When the baneful effect of immorality and dissipation that had crept into our society, was being keenly felt and the villa­gers having lost sight of true religion became degenerated by impious and unhealthy habits, the Atmonnati Sabha came into existence at Andul. The main object of the Institute is to help the local men in their attempts to get rid of supersti­tion, to prosper in the true path of religion and to remove the real wants of the locality.
1. Attempts have been made to improve the local Public Library and to stock it with books on sound morality, with a view to remove superstition and ignorance from the mind of the villagers.
2. A hospital for the poor is being established for the treatment of the poor men of the locality, who for want of funds and proper treatment are made victims of untimely death.
3. It is also under contemplation to start a Poor Fund with the object of alleviating to some extent, the misery of those who are suffering from dire starvation.
Arrah. District Shahabad. Estd. 8 July 1880; Arrah New Dispensation Brahma Samaj. Arrah, P.O
Secretary:—Mr. Anukul Chandra Mittra, Arrah P. O., E. I. Ry.
Members:—5 ‘Aflnsthanick’ Men 4, Woman 1.
Meetings:— Once every. Sunday evening in Bengali. Anniversary is celebrated in the 3rd week of January, the special feature of which is a whole day utsav.
Bankipore. Behar. Established. 24 May 1866. Bankipore (New Dispensation) Brahma Samaj.Moradpur, P. O. Bankipore
Secretary:—Dr. Pares Nath Chatterjee, L. M. &  S.,Moradpur, P. O. Bankipore.
Members: — 50 Brahmos (20 Men, 20 Women, 40 Boys and girls.) Weekly Divine Services are conducted in Bengali; occasionally in Hindi. The Samaj has a Mandir of its own.
Ordained Minister:—Baboo Prokas Chandra Roy, Moradpur, P. O. Bankipor.
Institutions— (1) Aghore Nari Samiti  is a literary and Philanthropic Society for ladies. Secretary Mrs. Hem Kusum Mallick.
(2) Aghore Paribar is a boarding institution for young women. Brahmaism is also taught. There are 12 inmates of -which 1 is a teacher and 11 are pupils. It is managed by Mr. and Mrs. Gouri Prasad Mazoondar.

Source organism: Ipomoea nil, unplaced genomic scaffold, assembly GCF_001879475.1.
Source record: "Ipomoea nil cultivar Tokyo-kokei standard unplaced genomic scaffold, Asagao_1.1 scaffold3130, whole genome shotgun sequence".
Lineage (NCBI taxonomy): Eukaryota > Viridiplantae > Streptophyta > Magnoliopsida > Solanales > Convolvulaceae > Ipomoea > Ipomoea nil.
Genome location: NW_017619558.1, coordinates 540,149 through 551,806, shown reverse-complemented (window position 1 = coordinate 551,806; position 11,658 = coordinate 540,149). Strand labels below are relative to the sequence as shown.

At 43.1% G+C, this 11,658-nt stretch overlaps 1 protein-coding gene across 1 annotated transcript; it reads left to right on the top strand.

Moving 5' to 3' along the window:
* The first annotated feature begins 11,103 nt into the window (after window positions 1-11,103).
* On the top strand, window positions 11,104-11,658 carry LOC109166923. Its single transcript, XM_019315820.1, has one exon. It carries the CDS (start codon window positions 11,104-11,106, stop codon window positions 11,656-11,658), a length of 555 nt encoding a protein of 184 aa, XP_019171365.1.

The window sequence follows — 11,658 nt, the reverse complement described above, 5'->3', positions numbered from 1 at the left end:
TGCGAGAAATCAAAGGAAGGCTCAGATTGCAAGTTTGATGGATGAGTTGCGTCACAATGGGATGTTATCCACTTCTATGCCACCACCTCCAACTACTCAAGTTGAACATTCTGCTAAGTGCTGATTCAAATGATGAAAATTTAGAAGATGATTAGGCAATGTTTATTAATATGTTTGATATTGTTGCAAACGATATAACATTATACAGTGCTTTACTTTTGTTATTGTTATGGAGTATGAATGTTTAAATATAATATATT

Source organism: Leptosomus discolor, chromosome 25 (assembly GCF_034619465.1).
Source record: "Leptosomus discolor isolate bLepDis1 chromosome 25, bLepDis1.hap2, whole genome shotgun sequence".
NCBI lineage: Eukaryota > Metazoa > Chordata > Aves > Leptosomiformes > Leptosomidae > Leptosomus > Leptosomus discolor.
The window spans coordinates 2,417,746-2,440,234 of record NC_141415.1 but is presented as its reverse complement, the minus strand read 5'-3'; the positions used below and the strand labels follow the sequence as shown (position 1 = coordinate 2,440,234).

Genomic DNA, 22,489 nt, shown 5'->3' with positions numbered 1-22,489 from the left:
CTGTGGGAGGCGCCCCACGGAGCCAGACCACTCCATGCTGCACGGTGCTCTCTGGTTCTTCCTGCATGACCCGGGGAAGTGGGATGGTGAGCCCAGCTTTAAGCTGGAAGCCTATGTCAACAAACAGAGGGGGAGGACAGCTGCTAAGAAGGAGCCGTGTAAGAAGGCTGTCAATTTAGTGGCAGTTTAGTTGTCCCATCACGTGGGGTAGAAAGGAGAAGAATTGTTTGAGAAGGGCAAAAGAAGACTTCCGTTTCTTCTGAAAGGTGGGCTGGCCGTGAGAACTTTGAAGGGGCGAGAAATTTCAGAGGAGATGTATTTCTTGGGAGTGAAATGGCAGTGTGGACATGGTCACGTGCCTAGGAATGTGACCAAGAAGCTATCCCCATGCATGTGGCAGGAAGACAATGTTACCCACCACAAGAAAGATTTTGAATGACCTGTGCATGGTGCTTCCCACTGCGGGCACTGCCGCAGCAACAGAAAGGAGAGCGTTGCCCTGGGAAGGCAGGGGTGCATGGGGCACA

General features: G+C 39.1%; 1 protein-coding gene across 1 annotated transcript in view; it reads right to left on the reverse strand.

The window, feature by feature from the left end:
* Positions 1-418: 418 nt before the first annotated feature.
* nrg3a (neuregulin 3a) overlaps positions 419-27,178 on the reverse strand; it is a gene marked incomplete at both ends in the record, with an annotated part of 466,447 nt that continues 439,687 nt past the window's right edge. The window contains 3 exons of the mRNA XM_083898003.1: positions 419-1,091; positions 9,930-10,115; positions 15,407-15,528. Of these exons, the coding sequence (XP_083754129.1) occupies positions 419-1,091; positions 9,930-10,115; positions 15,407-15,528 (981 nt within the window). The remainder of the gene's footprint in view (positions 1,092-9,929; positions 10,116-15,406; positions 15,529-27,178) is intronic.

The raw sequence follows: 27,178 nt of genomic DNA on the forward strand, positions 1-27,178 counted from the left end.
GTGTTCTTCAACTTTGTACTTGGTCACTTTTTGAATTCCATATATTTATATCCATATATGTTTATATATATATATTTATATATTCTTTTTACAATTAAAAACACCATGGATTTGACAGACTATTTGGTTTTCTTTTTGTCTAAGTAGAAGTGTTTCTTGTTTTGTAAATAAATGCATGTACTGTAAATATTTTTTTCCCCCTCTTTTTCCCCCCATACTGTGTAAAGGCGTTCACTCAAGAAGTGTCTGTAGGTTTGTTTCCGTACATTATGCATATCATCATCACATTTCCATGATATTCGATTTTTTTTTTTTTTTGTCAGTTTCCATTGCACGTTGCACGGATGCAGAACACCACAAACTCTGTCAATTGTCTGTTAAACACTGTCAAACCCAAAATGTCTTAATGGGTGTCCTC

(3) Bidhan Boarding is a, Brahma Boarding House for both Brahma and Non-Brahma boys; intended to break down caste exclusiveness and to teach spiritual worship.

The publications of the Samaj are:—

1. Kesub Chandar Sen. 
     Baboo Debendra Nath Sen, M. A.
2. National character as
a factor of National
  Do. Do.
3. Jesus not God but a    
great man
Baboo N. C. Mitra, M.A
4. The Doctrine of The average monthly collections of the Samaj are Rs. 12 only. Do. Do.

Bankipore. (Behar.) Established1896. Bankipore Brahma Congregation (Sadharan Brahma Samaj).
Secretary:—Mr.W. M. Das, Bar.-at law, Bankipur.
Assistant Secretary:—Mr. Satis Chandra Chakravarti, M.A., Moradpur, P. O. Bankipur.
Members:—60 Brahmas.
Meetings:—Weekly divine service on Sunday mornings.
Mandir:—No permanent place for public congregational worship the Sandhanashram is being used for the purpose.
Missionary and Minister: —Mr. S. C. Chakrawarti,  M. A.
Institutions: — 1. Rama Mohan Roy Seminary with a boarding house.
2. Night School.
3. Sunday Theological Class in the Seminary. The Samaj was started on the removal to this place of the Arrah branch of the Sadhanashram.

Bankura. (Established 1881.)
Bankura Brahma Samaj. Bankura, Bengal.
Secretary:—Mr Mahes Chendar Gosh, B. A., Bankura.
Members:— l6; ‘Anusthanic’ (Male 2, Female 3, Children 3; Non-Anusthanic 8)
Sympathisers:—About 10.
Meetings:—Weekly devotional meetings on Sundays in Bengalee. Maghotsav and Ram Mohan Roy’s anniversary are also celebrated.
Mandir:—The Samaj has a Mandir of its own, consecrated in 1888. It has also a Mission house attached to it.
Institutions.—1. A Library.
2. A Free Night School for the ragged.
3. A Homeopathic Dispensary where medicines
are distributed gratis.
The annual collections made without any regular monthly subscription system amount to nearly Rs.200. The charges for the year Rs.130 only.